The City of Olongapo City (Tagalog: Lungsod ng Olongapo; Sambal: Syodad nin Olongapo) is an urbanized city located in the province of Zambales, Philippines. According to the 2000 census, it has a population of 194,260 people in 43,107 households.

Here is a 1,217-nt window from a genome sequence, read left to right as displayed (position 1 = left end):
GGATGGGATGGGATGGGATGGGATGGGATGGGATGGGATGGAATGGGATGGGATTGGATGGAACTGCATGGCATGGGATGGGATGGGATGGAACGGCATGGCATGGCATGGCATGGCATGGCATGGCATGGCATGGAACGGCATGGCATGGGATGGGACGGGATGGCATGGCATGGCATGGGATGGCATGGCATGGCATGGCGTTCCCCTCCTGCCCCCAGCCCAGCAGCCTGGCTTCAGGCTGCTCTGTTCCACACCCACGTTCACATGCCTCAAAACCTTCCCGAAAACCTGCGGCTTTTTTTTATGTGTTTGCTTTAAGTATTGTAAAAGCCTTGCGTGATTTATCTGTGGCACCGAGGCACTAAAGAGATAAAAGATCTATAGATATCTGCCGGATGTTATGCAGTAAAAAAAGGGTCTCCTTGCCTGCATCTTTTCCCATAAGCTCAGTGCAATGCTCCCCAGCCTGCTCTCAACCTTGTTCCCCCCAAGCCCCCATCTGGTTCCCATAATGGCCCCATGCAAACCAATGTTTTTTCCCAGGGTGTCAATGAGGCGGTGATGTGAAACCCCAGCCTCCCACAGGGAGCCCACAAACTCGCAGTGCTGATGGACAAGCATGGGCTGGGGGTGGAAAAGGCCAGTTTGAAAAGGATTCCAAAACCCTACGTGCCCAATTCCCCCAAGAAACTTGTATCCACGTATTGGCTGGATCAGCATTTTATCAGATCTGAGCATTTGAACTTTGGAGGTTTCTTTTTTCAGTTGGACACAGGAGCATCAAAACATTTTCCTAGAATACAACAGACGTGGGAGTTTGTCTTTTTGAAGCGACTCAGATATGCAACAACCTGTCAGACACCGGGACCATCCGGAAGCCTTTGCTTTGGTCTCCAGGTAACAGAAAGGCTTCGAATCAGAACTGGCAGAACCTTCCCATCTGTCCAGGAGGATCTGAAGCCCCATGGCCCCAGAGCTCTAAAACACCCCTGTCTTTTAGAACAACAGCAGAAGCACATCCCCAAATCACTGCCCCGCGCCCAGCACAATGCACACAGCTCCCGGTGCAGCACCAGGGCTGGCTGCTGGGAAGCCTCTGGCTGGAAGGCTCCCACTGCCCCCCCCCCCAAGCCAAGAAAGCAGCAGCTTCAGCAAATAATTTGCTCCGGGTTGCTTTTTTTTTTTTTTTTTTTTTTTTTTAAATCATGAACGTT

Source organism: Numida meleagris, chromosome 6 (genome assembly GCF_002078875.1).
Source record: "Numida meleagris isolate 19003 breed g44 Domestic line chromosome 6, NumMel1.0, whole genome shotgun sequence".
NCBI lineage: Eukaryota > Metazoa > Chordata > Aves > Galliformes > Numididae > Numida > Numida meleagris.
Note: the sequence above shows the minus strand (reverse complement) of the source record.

Unlike the rest of the Philippines which gained independence from the United States after World War II in 1946, Olongapo was governed as a part of the United States naval reservation. After lobbying efforts of James Leonard T. Gordon, the area was relinquished to the Philippine government and converted into a municipality on December 7, 1959. Six years later under Mayor James Leonard T. Gordon, Olongapo was reconverted to a chartered city on June 1, 1966. Olongapo City administers itself autonomously from Zambales province. Adjacent to the city is the Subic Bay Freeport Zone, which until 1992 was a United States naval base. Like his father before him, Mayor Richard Gordon lobbied for the turnover of the facility and its conversion into a freeport after the Senate of the Philippines rejected an extension of a treaty with the United States government. The city is known for its innovative methods of urban management in the 1980s in addressing crime and cleanliness that has been copied by local governments nationwide. These include the public utility color-code, traffic management system, waste management system earning Olongapo City national and international award such as the UNESCO Cities for Peace representing Asia and the Pacific in 1997 and the Konrad Adenauer Local Medal of Excellence in 1999. Furthermore, the Asian Development Bank and World Bank have also recognized its successful urban redevelopment and city development strategy after the US Base turnover.